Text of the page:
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Table 4.2.1 lists the four secondorder partial derivatives for a function two variables. There are three common styles of notation for these derivatives, the subscript notation, the operator notation, and the Doperator notation.
Notation

SecondOrder Partial Derivatives for $f\left(x\,y\right)$

Subscript

${f}_{\mathrm{xx}}\,{f}_{\mathrm{xy}}\,{f}_{\mathrm{yx}}\,{f}_{\mathrm{yy}}$

Operator

$\frac{{\partial}^{2}f}{{\partial}^{}{x}^{2}}\,\frac{{\partial}^{2}f}{\partial y\partial x}comma;\frac{{\partial}^{2}f}{\partial x\partial y}comma;\frac{{\partial}^{2}f}{{\partial}^{}{y}^{2}}$

Doperator

${\mathrm{D}}_{1\,1}f\,{\mathrm{D}}_{1\,2}f\,{\mathrm{D}}_{2\,1}f\,{\mathrm{D}}_{2\,2}f$

Table 4.2.1 Secondorder partial derivatives for $f\left(x\,y\right)$



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For subscript notation, the lexical order of the subscripts is the order in which the derivatives are taken. Thus, in the derivative ${f}_{\mathrm{xy}}$, the derivative with respect to $x$ is taken first, while the derivative with respect to $y$ is taken second.
However, for operator notation, the operators are applied from the left, so that in the derivative $\frac{{\partial}^{2}f}{\partial y\partial x}$, the derivative with respect to $x$ is taken first, with the derivative with respect to $y$ taken second. Hence
${f}_{\mathrm{xy}}\=\frac{{\partial}^{2}f}{\partial y\partial x}$ and ${f}_{\mathrm{yx}}\=\frac{{\partial}^{2}f}{\partial x\partial y}$
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The subscripts in Doperator notation refer to the variable in that position in the argument list for the function. This, for $f\left(x\,y\right)$, the subscript 1 refers to the first variable, namely, $x$; whereas the subscript 2 refers to the second, namely, $y$. Thus
${\mathrm{D}}_{1\,2}f\={f}_{\mathrm{xy}}\=\frac{{\partial}^{2}f}{\partial y\partial x}$ and ${\mathrm{D}}_{2\,1}f\={f}_{\mathrm{yx}}\=\frac{{\partial}^{2}f}{\partial x\partial y}$
At any point at which $f\left(x\,y\right)$ is sufficiently well behaved, the mixed partial derivatives ${f}_{\mathrm{xy}}$ and ${f}_{\mathrm{yx}}$ are equal. Section 4.11 explores the precise conditions under which the mixed partial derivatives are equal. Example 4.2.5 explores a function $f\left(x\,y\right)$ for which the mixed partials are not equal at the origin.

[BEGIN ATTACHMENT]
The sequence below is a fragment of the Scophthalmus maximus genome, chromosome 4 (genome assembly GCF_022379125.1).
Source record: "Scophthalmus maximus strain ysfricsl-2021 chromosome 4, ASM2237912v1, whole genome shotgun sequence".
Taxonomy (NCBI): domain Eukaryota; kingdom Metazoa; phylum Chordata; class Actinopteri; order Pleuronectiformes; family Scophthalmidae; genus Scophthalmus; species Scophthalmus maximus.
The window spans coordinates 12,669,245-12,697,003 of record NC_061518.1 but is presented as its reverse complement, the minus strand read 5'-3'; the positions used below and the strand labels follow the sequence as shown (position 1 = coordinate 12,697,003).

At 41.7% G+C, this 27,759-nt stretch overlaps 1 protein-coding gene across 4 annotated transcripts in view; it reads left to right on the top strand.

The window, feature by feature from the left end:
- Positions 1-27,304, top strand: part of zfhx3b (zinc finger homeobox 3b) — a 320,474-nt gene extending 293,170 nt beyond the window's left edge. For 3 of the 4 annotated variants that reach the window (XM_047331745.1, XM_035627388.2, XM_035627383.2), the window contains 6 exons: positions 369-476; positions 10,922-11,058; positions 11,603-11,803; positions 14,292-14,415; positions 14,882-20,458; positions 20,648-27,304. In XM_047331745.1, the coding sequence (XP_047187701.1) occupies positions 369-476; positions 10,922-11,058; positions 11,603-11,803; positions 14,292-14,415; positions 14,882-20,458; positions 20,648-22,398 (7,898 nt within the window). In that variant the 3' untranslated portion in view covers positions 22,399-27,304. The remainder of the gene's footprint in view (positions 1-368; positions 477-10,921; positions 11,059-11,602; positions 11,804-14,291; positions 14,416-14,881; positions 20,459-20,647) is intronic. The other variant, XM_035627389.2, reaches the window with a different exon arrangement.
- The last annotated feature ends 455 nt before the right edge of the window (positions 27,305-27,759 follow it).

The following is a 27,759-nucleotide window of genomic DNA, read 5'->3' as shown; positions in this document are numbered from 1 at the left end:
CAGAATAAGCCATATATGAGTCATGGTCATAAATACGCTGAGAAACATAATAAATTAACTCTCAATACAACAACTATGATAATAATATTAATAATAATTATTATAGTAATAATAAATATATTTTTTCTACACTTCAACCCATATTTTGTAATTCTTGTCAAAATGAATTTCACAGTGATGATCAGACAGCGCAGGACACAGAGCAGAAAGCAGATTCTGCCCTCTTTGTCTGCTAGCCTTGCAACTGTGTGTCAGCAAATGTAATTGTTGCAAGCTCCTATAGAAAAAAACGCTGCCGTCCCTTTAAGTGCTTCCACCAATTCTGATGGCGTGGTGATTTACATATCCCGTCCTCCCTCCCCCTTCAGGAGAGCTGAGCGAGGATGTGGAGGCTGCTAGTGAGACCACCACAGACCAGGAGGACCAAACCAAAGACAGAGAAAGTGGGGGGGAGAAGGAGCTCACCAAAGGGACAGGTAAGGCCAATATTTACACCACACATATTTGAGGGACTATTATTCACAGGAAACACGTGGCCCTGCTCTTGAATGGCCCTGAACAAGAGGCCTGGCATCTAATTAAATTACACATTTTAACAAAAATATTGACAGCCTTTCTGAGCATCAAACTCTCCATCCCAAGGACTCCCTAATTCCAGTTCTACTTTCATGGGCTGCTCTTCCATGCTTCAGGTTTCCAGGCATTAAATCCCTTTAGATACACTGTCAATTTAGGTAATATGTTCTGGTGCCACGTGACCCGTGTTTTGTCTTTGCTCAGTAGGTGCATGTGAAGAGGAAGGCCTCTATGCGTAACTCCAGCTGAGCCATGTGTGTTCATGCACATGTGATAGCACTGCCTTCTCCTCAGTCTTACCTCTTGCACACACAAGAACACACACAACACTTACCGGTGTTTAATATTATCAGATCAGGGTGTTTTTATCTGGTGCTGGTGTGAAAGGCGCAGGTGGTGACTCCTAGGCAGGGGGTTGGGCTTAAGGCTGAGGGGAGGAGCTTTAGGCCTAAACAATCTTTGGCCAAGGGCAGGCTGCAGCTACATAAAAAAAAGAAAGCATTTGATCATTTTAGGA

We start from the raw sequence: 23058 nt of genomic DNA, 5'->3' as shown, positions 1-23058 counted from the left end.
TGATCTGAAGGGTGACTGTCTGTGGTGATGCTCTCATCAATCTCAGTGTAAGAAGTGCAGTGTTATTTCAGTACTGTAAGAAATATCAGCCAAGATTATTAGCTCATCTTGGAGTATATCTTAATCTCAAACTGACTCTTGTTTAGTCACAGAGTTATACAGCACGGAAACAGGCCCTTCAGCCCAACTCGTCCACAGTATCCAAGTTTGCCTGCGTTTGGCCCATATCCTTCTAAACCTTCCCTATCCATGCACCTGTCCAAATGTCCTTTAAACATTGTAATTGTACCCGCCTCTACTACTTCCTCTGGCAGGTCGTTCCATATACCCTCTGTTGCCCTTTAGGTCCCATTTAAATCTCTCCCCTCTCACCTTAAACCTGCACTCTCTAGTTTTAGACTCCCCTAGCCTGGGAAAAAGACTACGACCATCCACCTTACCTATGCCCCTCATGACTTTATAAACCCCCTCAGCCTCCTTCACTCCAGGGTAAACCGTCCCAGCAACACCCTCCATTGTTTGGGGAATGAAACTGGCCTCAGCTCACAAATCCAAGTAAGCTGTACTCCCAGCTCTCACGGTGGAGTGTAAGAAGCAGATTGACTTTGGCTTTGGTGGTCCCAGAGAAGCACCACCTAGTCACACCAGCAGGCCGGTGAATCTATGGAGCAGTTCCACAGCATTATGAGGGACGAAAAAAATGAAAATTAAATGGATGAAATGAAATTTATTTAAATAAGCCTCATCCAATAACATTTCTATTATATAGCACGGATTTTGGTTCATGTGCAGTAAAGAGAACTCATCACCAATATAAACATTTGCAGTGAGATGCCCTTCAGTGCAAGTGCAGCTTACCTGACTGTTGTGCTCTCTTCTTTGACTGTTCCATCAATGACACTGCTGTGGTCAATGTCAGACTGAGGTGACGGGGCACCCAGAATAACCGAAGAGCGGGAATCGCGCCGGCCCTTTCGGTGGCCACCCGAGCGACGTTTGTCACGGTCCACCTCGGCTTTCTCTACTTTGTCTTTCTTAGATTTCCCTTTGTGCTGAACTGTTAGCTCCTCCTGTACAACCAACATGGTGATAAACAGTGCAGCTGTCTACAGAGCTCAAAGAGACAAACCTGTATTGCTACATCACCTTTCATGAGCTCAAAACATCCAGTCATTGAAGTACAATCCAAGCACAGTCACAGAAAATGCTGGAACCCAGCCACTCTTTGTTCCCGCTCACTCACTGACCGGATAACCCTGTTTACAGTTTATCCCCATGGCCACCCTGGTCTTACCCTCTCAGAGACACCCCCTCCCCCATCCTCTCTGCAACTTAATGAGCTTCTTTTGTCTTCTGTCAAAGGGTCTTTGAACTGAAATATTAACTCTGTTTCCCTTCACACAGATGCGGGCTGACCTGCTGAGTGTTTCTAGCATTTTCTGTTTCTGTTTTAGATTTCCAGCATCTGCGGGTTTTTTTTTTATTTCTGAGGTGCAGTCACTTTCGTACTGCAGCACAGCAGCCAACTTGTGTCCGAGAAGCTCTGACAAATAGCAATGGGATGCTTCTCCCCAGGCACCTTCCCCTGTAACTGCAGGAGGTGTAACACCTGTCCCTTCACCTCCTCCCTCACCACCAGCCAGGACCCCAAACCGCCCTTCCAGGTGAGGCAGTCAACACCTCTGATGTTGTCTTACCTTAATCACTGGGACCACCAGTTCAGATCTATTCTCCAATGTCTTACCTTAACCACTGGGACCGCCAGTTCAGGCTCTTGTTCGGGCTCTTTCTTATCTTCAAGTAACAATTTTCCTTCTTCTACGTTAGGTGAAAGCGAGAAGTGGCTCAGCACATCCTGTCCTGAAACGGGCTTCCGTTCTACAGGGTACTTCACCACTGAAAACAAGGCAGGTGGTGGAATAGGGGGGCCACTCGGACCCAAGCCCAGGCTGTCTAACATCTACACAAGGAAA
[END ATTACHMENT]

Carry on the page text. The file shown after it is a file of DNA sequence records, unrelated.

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Table 4.2.2 lists the eight thirdorder partial derivatives for $f\left(x\,y\right)$.
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${f}_{\mathrm{xxx}}\=\frac{{\partial}^{3}f}{{\partial}^{}{x}^{3}}\={\mathrm{D}}_{1\,1\,1}f$

${f}_{\mathrm{yyy}}\=\frac{{\partial}^{3}f}{{\partial}^{}{y}^{3}}\={\mathrm{D}}_{2\,2\,2}f$

${f}_{\mathrm{xxy}}\=\frac{{\partial}^{3}f}{\partial y\partial {x}^{2}}equals;{\mathrm{D}}_{1comma;1comma;2}f$

${f}_{\mathrm{xyy}}\=\frac{{\partial}^{3}f}{\partial {y}^{2}\partial x}equals;{\mathrm{D}}_{1comma;2comma;2}f$

${f}_{\mathrm{xyx}}\=\frac{{\partial}^{3}f}{\partial x\partial y\partial x}equals;{\mathrm{D}}_{1comma;2comma;1}f$

${f}_{\mathrm{yxy}}\=\frac{{\partial}^{3}f}{\partial y\partial x\partial y}equals;{\mathrm{D}}_{2comma;1comma;2}f$

${f}_{\mathrm{yxx}}\=\frac{{\partial}^{3}f}{\partial {x}^{2}\partial y}equals;{\mathrm{D}}_{2comma;1comma;1}f$

${f}_{\mathrm{yyx}}\=\frac{{\partial}^{3}f}{\partial x\partial {y}^{2}}equals;{\mathrm{D}}_{2comma;2comma;1}f$

Table 4.2.2 Thirdorder partial derivatives for $f\left(x\,y\right)$



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Under the assumption of the equality of mixed partials, the following equalities hold.
${f}_{\mathrm{xxy}}\={f}_{\mathrm{xyx}}\={f}_{\mathrm{yxx}}$

${f}_{\mathrm{xyy}}\={f}_{\mathrm{yxy}}\={f}_{\mathrm{yyx}}$

$\frac{{\partial}^{3}f}{\partial y\partial {x}^{2}}equals;\frac{{\partial}^{3}f}{\partial x\partial y\partial x}equals;\frac{{\partial}^{3}f}{\partial {x}^{2}\partial y}$

$\frac{{\partial}^{3}f}{\partial {y}^{2}\partial x}equals;\frac{{\partial}^{3}f}{\partial y\partial x\partial y}equals;\frac{{\partial}^{3}f}{\partial x\partial {y}^{2}}$

${\mathrm{D}}_{1\,1\,2}f\={\mathrm{D}}_{1\,2\,1}f\={\mathrm{D}}_{2\,1\,1}f$

${\mathrm{D}}_{1\,2\,2}f\={\mathrm{D}}_{2\,1\,2}f\={\mathrm{D}}_{2\,2\,1}f$



The Calculus palette contains templates for both firstorder and secondorder partial derivatives of a function of two variables. These templates can be edited to fit other cases, and the symbol $\partial$, found in the Operators palette, can be used to build operatornotation templates.
Maple's Doperator acts on a function and returns derivatives as functions. Hence, parentheses are required, as in ${\mathrm{D}}_{1\,2}\left(f\right)$ and ${\mathrm{D}}_{1\,2}\left(f\right)\left(x\,y\right)$. In the first instance, the mixed partial ${f}_{\mathrm{xy}}$ is returned as a function; in the second, it is evaluated at the point $\left(x\,y\right)$, so is simply an expression in $x$ and $y$.
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